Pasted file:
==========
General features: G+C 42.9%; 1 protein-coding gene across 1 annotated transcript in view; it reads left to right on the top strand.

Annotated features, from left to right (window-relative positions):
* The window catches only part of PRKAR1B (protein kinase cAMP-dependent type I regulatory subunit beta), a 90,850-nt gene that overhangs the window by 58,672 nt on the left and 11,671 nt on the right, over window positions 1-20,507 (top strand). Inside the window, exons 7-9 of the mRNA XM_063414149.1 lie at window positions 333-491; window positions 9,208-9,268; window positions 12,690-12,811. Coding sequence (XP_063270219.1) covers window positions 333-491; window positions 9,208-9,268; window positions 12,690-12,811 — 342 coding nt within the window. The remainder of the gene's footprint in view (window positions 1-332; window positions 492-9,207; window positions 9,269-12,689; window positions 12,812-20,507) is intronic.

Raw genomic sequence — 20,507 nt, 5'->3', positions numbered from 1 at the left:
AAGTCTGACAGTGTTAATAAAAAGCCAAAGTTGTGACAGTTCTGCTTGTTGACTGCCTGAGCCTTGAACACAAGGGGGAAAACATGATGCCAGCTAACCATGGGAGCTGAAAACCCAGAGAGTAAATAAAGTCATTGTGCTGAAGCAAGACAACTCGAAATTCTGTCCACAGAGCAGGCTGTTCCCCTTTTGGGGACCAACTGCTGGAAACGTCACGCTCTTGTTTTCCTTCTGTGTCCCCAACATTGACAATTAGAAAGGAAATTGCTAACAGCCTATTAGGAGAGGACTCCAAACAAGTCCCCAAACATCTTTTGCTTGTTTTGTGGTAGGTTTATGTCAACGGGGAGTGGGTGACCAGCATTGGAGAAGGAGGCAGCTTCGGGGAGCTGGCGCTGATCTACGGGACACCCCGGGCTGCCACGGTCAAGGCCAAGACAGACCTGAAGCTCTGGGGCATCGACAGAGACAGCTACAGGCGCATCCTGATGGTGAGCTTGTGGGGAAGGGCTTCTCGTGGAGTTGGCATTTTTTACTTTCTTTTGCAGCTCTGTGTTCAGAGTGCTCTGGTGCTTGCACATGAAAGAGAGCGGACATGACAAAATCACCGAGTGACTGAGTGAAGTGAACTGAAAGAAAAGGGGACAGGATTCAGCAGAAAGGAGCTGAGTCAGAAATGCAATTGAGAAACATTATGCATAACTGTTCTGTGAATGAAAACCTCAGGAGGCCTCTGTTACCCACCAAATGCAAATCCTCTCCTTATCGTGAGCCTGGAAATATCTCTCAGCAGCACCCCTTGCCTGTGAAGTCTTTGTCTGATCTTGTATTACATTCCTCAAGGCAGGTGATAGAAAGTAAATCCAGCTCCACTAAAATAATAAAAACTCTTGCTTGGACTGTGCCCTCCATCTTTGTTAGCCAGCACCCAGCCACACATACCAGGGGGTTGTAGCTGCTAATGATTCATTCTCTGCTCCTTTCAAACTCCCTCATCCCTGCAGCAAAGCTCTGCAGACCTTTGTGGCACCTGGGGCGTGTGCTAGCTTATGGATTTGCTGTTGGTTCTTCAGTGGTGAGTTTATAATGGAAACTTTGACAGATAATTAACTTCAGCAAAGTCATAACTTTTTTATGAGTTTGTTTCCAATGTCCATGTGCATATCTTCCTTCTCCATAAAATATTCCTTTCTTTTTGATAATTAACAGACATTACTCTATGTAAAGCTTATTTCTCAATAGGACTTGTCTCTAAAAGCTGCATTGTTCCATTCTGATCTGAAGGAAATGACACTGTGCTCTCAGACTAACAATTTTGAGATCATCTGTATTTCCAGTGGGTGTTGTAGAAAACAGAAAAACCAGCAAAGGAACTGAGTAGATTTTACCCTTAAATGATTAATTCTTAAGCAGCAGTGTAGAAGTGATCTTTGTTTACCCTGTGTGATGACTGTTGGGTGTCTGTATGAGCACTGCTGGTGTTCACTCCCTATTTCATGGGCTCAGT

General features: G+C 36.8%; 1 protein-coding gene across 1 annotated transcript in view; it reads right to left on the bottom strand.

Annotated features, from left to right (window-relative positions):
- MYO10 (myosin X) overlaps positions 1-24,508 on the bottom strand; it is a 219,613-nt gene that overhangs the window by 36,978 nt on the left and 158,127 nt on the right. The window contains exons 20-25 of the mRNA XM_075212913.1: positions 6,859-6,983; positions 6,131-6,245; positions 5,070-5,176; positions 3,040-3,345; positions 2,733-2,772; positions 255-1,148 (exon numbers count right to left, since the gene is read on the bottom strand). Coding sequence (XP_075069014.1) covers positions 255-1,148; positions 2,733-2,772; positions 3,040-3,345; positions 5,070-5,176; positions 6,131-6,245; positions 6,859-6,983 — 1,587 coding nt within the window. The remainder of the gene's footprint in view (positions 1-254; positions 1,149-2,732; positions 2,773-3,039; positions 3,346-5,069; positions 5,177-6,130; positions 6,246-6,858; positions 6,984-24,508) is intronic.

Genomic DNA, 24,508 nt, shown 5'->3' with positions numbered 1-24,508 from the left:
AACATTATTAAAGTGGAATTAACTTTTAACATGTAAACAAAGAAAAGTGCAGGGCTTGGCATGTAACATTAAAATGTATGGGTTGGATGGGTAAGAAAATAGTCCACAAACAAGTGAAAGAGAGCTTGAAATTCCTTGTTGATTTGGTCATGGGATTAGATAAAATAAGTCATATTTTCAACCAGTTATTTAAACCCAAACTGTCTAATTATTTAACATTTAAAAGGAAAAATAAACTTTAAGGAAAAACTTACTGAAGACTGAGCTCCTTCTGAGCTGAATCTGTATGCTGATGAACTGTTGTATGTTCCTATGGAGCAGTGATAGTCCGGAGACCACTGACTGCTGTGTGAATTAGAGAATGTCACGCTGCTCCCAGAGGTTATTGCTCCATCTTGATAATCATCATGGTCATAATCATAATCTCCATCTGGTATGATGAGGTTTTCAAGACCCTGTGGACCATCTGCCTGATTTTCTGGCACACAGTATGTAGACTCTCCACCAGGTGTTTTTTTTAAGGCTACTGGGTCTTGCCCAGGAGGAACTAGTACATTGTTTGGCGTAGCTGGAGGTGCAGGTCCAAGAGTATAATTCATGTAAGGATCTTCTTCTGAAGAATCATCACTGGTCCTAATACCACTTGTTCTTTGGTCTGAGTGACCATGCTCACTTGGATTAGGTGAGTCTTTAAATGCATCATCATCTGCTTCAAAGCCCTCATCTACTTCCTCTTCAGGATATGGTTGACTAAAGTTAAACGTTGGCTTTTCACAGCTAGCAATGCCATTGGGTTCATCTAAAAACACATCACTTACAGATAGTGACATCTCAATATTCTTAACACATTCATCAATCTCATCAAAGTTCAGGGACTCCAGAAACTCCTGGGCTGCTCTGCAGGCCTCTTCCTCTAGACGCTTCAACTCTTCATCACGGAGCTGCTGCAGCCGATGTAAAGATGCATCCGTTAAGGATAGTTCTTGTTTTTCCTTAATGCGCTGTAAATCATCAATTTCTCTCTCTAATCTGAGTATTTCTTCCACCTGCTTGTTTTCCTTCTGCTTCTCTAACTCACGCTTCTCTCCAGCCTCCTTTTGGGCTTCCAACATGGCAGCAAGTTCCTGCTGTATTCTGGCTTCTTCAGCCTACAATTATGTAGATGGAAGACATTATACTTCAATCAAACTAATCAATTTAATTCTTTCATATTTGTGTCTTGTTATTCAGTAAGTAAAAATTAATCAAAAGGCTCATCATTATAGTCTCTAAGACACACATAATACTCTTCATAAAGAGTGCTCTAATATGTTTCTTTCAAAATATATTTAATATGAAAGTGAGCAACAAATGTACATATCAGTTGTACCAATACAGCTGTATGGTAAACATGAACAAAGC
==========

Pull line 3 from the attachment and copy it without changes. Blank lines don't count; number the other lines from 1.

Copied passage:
* The window catches only part of PRKAR1B (protein kinase cAMP-dependent type I regulatory subunit beta), a 90,850-nt gene that overhangs the window by 58,672 nt on the left and 11,671 nt on the right, over window positions 1-20,507 (top strand). Inside the window, exons 7-9 of the mRNA XM_063414149.1 lie at window positions 333-491; window positions 9,208-9,268; window positions 12,690-12,811. Coding sequence (XP_063270219.1) covers window positions 333-491; window positions 9,208-9,268; window positions 12,690-12,811 — 342 coding nt within the window. The remainder of the gene's footprint in view (window positions 1-332; window positions 492-9,207; window positions 9,269-12,689; window positions 12,812-20,507) is intronic.